We hereby propose a heterodimeric prodrug approach through ligation of chemotherapeutics that are lipophilic and rich in aromatic structures to facilitate intermolecular π-π stacking when assembled in polymeric nanoparticles (NPs). To validate this concept, we chose 7-ethyl-10-hydroxycamptothecin (SN38) and taxanes as model agents for constructing heterodimeric conjugates. SN38, a potent inhibitor of DNA topoisomerase I, being a planar, π-rich structure, has been actively re-explored for better therapeutic outcomes [35-38]. Esterification of this agent has further improved the drug-carrier association, as evidenced by our studies [27, 39]. On the other hand, taxanes (e.g., paclitaxel [PTX], docetaxel [DTX], cabazitaxel [CTX]) are widely used cytotoxic agents in oncology, which primarily target microtubules, resulting in the inhibition of mitosis and eventual cell death [40]. Unfortunately, all of these agents are poorly water-soluble. To solubilize SN38, a water-soluble prodrug, CPT-11, was developed and clinically approved for the treatment of cancers [41]. However, the enzymatic conversion of CPT-11 to active SN38 is quite low (usually 2-8%) in the body. Taxanes are also water insoluble and require surfactants (i.e., Cremophor EL or polysorbate 80) and ethanol as additives for drug solubilization; however, this approach has led to concerns with regard to in vivo excipient-associated toxicity. Moreover, previous studies have suggested that the combination of taxane with SN38 (or CPT-11) yields superior anticancer outcomes compared to individual agents in various cancer cells or in clinical trials, strongly supporting our rationale [42-45].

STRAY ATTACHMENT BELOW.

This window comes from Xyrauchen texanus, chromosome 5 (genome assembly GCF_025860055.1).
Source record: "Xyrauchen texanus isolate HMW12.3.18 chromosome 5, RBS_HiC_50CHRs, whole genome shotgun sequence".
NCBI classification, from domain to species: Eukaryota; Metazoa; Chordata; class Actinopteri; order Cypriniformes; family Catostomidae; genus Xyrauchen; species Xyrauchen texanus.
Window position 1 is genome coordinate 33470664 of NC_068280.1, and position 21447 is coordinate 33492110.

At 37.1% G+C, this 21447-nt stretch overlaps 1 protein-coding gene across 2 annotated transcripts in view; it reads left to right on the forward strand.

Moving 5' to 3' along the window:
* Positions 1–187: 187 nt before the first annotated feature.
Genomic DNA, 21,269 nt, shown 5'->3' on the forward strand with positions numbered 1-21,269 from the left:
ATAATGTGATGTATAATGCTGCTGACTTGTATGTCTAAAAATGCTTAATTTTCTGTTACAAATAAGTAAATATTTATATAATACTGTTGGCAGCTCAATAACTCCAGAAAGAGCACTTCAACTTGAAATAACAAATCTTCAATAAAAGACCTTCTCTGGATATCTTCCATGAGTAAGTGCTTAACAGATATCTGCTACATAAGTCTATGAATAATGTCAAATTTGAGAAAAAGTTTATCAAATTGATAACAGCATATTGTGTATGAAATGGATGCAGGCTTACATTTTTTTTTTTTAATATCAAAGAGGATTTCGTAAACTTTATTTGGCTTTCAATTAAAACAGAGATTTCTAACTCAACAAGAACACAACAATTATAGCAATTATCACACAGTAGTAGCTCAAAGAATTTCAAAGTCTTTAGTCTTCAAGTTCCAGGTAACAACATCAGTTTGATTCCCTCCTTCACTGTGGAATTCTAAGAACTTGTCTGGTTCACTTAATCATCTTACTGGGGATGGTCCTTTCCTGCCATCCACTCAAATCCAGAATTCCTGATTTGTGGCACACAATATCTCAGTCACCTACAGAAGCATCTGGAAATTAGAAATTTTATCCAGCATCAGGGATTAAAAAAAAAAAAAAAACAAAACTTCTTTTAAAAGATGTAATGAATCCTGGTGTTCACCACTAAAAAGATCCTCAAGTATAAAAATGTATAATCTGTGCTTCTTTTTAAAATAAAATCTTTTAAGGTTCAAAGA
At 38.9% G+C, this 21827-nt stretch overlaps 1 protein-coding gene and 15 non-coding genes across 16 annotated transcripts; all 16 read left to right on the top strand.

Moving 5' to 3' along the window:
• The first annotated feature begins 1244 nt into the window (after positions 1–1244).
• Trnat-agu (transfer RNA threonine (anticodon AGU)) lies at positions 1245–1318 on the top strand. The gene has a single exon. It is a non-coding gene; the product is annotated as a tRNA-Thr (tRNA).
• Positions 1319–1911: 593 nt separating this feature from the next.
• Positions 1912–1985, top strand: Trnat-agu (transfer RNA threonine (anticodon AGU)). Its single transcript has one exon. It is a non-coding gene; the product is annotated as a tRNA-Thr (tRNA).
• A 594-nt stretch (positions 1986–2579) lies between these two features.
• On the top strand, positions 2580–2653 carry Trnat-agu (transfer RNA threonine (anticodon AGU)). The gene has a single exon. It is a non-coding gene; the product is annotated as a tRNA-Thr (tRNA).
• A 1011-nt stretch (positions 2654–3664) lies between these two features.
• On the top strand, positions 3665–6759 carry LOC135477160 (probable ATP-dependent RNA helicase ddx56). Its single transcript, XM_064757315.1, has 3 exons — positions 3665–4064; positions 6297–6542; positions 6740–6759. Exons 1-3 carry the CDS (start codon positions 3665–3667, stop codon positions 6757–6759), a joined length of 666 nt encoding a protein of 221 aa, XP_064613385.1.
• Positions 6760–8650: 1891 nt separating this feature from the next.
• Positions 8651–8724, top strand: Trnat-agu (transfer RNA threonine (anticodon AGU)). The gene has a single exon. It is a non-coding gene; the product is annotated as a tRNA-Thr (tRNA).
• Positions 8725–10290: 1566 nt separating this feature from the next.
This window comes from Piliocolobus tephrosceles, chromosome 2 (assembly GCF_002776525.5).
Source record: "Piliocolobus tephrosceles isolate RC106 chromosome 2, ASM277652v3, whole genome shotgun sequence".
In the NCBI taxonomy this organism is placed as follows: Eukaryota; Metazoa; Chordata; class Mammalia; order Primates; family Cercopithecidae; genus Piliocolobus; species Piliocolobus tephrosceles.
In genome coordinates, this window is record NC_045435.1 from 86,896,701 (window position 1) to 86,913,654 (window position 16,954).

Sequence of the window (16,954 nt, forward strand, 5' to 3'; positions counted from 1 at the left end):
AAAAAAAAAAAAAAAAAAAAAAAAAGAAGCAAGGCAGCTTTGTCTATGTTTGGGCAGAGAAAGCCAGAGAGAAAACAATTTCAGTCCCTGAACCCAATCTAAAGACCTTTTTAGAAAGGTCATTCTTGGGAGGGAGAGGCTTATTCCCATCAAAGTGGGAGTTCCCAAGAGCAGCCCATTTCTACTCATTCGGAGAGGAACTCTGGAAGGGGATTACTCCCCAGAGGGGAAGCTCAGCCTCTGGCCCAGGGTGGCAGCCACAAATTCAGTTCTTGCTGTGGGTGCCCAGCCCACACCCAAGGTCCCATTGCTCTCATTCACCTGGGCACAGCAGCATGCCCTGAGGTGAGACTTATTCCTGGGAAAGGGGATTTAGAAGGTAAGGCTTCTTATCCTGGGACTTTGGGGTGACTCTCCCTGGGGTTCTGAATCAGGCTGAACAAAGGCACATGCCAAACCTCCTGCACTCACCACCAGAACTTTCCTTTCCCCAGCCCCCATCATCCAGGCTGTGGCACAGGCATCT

In the current study, we used a clinically available amphiphilic lipid, 1,2-distearoyl-sn-glycero-3-phosphoethanolamine-N-[methoxy-(polyethylene glycol) 2000] (DSPE-PEG2000), to formulate three types of synthetic taxane-SN38 conjugates (i.e., compounds 1-3 in Fig. 1B). DSPE-PEG2000 can form micelles in aqueous media and exhibits excellent miscibility with versatile hydrophobic drugs [46, 47]. Upon assembling with DSPE-PEG2000, we obtained systemically injectable and PEGylated nanomedicines encapsulating heterodimeric conjugates without the use of exogenous organic solvents. Due to the π-π stacked structures and alleviated polarity, these prodrug-assembled nanomedicines exhibited high drug loading capacity and strong drug retention within the inner core of NPs. We carefully examined the combinatorial effects using the drug pair of DTX and SN38 in cancer cells, and the results showed a synergistic effect. Furthermore, in vivo near-infrared fluorescence (NIR)-based tracking and imaging of the nanomedicines demonstrated that the DTX-SN38 conjugate 2-assembled NP exhibited highly tumor-specific accumulation. This approach ultimately improved the therapeutic efficacy and alleviated the systemic toxicity relative to the individual drugs in a BALB/c mouse model bearing human colon HCT-116 xenografts.